Reporters Without Borders voiced anger today at the “frightening and humiliating” treatment which Musa Saidykhan, the editor of the privately-owned biweekly The Independent, received yesterday from intelligence officers because he asked South African President Thabo Mbeki to press the Gambian authorities to shed light on the unsolved murder of fellow journalist Deyda Hydara.
The editor of the privately-owned The Point newspaper and Reporters Without Borders’ correspondent in Gambia, Hydara was gunned down on 16 December 2004.
“The impunity still enjoyed by our correspondent’s murderers increases the fear in which Gambian journalists live every day,” the press freedom organisation said. “Arresting a citizen and forcing him to fill out his own police file because he requested the help of South Africa’s president is frightening and humiliating.”
Reporters Without Borders added: “What is the international community waiting for to put pressure on President Yahya Jammeh? We add our voice to Saidykhan’s and we formally appeal to Mbeki to put pressure on Jammeh to finally accede to the request for the creation of an independent commission of enquiry into Hydara’s murder.”
At the same time, Reporters Without Borders secretary-general Robert Ménard today addressed an “anxious appeal” to the South African president on behalf of Gambia’s journalists. In a letter to Mbeki accompanied by copies of the reports of its two fact-finding missions and 14 press releases in 2004 and 2005 on the state of press freedom in Gambia, Reporters Without Borders expressed its “growing concern about the safety of journalists working for Gambia’s independent press.”
Saidykhan’s ordeal began at midday yesterday when he received a phone call from an officer with the National Intelligence Agency (NIA) “inviting” him to report for questioning at NIA headquarters, located 100 metres from the presidential palace in Banjul.
When he refused, he was told: “You know full well what will happen.” Four NIA plain-clothes officers arrived at the offices of The Independent at 2:30 p.m., identified themselves as members of the president’s staff, arrested him and took him to NIA headquarters.
There he was photographed and questioned for more than three hours by an officer identified as “Capt. Saine” in the presence of two other officers. Saine asked him why he was disparaging Gambia abroad and whether he had chosen to be a journalist “for the glory and the celebrity.” The NIA agents also asked him to fill out a 3-page form that included questions about his family, habits and opinions. He was finally released at about 6 p.m. and “invited” to return at 10 a.m. today.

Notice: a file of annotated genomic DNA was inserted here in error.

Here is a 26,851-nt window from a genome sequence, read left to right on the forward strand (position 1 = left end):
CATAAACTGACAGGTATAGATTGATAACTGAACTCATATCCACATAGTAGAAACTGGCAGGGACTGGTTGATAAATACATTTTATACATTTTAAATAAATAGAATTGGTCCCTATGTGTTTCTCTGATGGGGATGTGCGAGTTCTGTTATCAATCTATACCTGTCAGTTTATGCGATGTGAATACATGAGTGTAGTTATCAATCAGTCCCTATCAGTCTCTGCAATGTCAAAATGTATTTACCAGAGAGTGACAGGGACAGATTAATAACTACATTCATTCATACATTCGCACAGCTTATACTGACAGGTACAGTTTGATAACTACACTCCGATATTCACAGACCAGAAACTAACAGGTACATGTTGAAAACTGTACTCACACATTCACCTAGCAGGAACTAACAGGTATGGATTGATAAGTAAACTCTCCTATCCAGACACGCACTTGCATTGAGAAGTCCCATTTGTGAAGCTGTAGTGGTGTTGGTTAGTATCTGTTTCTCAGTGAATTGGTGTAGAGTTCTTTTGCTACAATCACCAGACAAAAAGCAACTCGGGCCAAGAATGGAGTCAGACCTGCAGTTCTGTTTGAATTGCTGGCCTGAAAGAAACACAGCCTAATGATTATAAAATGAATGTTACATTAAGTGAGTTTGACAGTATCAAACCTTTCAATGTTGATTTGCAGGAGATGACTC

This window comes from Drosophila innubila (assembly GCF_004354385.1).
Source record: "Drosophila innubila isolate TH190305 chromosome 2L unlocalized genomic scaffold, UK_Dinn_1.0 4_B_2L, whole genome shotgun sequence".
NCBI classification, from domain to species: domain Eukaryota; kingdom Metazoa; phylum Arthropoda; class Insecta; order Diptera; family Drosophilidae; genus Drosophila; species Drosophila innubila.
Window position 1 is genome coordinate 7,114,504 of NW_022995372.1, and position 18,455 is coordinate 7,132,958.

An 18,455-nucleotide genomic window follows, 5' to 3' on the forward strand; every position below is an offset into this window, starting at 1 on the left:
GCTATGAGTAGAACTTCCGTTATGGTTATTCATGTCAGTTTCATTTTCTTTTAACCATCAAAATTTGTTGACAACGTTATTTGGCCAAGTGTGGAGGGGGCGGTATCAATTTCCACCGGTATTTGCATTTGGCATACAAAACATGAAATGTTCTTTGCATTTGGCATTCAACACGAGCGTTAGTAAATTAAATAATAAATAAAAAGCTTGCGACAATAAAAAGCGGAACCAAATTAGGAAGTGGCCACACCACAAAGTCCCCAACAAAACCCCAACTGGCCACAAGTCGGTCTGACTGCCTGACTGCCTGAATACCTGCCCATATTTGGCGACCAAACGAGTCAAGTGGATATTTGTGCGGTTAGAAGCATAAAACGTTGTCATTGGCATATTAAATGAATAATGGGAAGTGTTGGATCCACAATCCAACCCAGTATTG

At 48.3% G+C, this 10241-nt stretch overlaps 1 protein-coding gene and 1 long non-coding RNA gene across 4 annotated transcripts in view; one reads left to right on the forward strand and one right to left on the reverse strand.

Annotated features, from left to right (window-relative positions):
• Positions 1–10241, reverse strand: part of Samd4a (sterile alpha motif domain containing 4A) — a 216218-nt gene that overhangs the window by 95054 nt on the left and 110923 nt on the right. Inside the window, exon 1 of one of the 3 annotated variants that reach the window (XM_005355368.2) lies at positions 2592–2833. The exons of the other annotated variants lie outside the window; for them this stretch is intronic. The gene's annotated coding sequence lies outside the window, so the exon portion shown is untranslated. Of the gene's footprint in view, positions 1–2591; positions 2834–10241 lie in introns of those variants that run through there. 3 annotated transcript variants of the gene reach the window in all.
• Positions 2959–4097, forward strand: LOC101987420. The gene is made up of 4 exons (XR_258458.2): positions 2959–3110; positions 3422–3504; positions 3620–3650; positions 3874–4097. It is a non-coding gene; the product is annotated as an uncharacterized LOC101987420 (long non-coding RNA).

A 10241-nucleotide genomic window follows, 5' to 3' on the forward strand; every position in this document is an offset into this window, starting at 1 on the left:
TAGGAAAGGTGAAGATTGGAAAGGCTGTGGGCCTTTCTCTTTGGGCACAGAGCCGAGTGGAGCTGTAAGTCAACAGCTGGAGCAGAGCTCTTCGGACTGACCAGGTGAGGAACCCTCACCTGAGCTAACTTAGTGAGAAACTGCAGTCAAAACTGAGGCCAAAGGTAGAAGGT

In the 24 October issue of The Independent, Saidykhan ran a story headlined “African Editors Remember Deyda” about his visit to Johannesburg on 15 October for a conference of African newspapers editors. He reported that he publicly asked President Mbeki, who attended the opening, to help the Gambian press obtain justice in the Hydara case. Mbeki replied that he had not been aware of the case but promised to raise it with the Gambian authorities.
This encounter was also reported in a story headlined “South Africa’s President ’Resolved to Solve’ Deyda’s Murder Mystery” in the 26 October edition of The Point, the newspaper which Hydara co-founded and which appears four times a week.
The co-founder and editor of The Point, and the correspondent of Agence France-Presse (AFP) and Reporters Without Borders, Hydara was gunned down behind the wheel of his car as he was driving two employees home late at night on 16 December. He was an outspoken critic of two laws curbing press freedom that were passed by the national assembly on the eve of his murder.
Reporters Without Borders made two fact-finding visits to The Gambia, in December 2004 and April 2005, partly to support his family and his newspaper, but also in attempt to advance an investigation that was going nowhere. The organisation was able to reconstruct how Hydara spent his last day and it identified a number of leads and hypotheses which any serious investigators ought to have pursued.
In particular, the organisation discovered that his murder, which was carried out by professionals, followed the pattern of a series of attacks against journalists and other figures who had upset the authorities. The circumstances, the method of operation, the recurring use of cars with no licence plates and preceding death threats were similar in every case. Hydara’s murder matches the pattern of many press freedom violations in recent years in Gambia and in all of these cases, the National Intelligence Agency (NIA) has been identified as the perpetrator or leading suspect.
By piecing together information in the accounts provided by different sources, Reporters Without Borders also discovered that Hydara was under surveillance by the security services and was still being watched just minutes before he was murdered a few hundred metres from a police barracks.